• Noisy Data – If our model has too much random variation, noise, and outliers, then these data points can fool our model. The model learns these variations as genuine patterns and concepts.
  • Quality and Quantity of training data – Your model is as good as the data it used to train itself. Garbage in will result in garbage out. If our data sample is not representative of the population, it may not give the correct picture of the population. Moreover, non-standardized data could also lead to the misfit of the model.

Consequences of Overfitting

An overfit model will result in large MSE or large misclassification errors. Thus while an overfit model good on the training data, the data the model has already seen, it’s not generalizable. In an overfit model, the noise or random fluctuations in the training data is picked up and learned as concepts by the model and thus giving too much predictive power to random fluctuations or noise in the input data.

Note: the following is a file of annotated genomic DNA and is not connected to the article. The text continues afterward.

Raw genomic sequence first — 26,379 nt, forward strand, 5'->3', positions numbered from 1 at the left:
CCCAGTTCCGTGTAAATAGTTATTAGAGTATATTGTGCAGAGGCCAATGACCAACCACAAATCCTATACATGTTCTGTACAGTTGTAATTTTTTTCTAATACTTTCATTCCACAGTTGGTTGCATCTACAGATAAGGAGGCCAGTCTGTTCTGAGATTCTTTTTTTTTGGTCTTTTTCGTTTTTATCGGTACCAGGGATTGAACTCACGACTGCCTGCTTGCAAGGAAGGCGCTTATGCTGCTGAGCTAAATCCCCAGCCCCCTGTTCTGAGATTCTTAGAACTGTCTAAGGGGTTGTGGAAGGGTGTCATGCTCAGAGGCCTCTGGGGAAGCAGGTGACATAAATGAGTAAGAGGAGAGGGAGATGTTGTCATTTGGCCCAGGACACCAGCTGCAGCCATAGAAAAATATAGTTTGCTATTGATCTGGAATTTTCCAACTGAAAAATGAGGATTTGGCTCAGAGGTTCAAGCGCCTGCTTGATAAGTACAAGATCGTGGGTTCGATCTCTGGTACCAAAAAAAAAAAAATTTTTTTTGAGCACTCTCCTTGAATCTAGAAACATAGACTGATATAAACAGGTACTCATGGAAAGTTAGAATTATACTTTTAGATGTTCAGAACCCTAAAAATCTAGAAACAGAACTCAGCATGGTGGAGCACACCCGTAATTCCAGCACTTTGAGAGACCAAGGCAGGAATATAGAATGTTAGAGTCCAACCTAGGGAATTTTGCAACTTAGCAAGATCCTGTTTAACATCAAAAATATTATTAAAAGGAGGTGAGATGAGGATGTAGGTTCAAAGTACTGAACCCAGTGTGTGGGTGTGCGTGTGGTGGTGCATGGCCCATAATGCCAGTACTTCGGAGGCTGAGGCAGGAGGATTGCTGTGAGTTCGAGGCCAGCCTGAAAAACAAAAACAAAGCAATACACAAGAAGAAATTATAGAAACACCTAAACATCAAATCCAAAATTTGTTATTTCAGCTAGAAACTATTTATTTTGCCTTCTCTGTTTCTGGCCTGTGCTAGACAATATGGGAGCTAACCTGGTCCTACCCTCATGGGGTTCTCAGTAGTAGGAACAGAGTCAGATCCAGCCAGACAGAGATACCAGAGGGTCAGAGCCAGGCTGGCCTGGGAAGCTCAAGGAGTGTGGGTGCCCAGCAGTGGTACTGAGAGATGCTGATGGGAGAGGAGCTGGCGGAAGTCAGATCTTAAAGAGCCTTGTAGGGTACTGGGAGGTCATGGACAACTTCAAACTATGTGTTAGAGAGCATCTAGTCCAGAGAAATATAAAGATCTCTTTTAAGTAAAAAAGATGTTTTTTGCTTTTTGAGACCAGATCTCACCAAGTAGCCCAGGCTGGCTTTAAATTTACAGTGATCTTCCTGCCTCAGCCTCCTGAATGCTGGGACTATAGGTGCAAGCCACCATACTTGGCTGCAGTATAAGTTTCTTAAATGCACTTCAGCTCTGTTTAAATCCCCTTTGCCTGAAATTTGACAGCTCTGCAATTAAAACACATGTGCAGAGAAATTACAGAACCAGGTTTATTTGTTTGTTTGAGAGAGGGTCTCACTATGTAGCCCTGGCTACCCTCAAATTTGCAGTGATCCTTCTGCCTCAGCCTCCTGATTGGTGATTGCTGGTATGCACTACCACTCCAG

In regression and classification examples shown in the figure earlier, if we evaluate our model on training data, the MSE(Mean Square Error) in case of regression and misclassification error in case of classification will be close to zero. But, it will result in a large test error. A typical training and testing error rate follow the following graph. In this plot, the X-axis represents the flexibility of the model( e.g., fitting degree), and the Y-axis represents error. As you can see, the training error shown in the blue line keeps on reducing as you increase the complexity of the model. While the test error shown in red reduces initially but begin to rise after a certain point. The point to the right of the global minima of test error, wherein test error increases and training error reduces, shows that the model is overfitting. While on the left of the global minima of test error, where both training and testing error is high, it shows that the model is underfitting.

An overfit model has high variance and low bias. We will look into this in the next section.